Egyptian expats in London protest against President Morsi, Muslim Brotherhood

Amer Sultan in London, Sunday 30 Jun 2013

Egyptians in UK hold anti-Muslim Brotherhood demonstrations to demand President Morsi's ouster in advance of snap presidential polls; Pro-Morsi protest in Manchester

London
Egyptians are protesting against the Muslim Brotherhood outside the country's embassy in London (photo: AO)

Hundreds of Egyptians in the UK staged anti-Muslim Brotherhood demonstrations calling on President Mohamed Morsi to step down immediately to make way for early presidential elections.

They also appealed to the UK government to put pressure on Morsi to resign.

"No to remnants of the former regime; No to military rule; No to the Muslim Brotherhood," they shouted during a three-hour demonstration outside the Egyptian embassy in London.

Protesters held banners aloft comparing Morsi to Hitler, the Nazi leader.

"Revolution until victory," one banner read.

They also blamed Morsi and his Muslim Brotherhood movement for the economic and political crisis in Egypt since Morsi's assumption of power one year ago.

The demonstration was organised by several Egyptian expatriate groups, including United Copts, United Egyptians, the Rebel Campaign UK and the Egyptian Society for Change.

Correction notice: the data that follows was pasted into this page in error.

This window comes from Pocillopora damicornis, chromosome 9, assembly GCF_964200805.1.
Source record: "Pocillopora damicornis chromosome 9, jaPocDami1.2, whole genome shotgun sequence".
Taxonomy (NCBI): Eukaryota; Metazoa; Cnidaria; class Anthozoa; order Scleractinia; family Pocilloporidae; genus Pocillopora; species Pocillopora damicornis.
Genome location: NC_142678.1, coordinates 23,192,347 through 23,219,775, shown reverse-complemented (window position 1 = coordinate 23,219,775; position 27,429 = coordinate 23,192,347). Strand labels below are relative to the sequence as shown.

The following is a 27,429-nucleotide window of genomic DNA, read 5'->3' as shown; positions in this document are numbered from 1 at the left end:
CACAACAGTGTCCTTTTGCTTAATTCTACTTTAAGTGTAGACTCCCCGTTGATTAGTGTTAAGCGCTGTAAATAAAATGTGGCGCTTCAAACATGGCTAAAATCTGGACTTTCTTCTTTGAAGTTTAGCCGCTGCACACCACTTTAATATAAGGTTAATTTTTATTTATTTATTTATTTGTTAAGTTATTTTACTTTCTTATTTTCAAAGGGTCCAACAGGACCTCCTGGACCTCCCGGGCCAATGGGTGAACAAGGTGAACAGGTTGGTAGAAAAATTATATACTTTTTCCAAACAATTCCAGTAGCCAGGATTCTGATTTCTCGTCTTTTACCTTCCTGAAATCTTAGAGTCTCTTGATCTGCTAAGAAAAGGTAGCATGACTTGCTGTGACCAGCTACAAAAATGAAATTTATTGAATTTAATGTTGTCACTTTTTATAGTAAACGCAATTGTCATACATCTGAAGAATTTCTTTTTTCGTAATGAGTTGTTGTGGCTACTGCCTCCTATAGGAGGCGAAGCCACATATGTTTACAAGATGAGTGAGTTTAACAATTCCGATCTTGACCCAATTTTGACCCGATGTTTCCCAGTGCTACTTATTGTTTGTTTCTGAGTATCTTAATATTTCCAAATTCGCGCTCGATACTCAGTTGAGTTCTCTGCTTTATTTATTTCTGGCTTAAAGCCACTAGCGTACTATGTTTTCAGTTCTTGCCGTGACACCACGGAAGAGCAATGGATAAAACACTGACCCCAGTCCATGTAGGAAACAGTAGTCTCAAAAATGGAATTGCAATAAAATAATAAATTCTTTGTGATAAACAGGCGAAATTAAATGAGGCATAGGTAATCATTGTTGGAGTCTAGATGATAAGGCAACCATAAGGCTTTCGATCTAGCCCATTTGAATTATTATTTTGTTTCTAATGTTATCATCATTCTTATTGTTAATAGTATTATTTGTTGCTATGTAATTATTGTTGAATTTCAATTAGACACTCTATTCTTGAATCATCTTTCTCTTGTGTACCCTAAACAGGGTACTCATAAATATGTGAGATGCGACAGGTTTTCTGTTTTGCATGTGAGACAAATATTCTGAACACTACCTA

In a petition delivered to the UK prime minster's office, protest organisers called on the government to halt all contacts and cooperation with Egypt until President Morsi steps downs.

"We call on the UK government to declare Egypt a 'country of concern' in relation to human rights," the petition said. 

A copy of the petition was also delivered to the Egyptian embassy in London.

Some of the protesters came from different cities in the UK.

They also rejected any role for the military in Egyptian domestic politics in the event Morsi resigns.

Manchester

Meanwhile, Egyptian and Arab Islamists in Manchester, northwest London, protested in support of President Morsi.

The demonstrators warned against toppling the elected president and condemned violence.

“No to violence...Yes to legitimacy,” they chanted.  “Democracy means respecting the people’s will and choice.”

“We are all one hand for the progress of Egypt," one of their banners read.

Islamists from Yemen, Palestine and Tunisia participated in the protest.  

“Democracy = the opinion of the people + a full presidential term,” another banner read.

 

“We have to support Morsi for the security and stability of Egypt,” Omar, an Egyptian young man, said.

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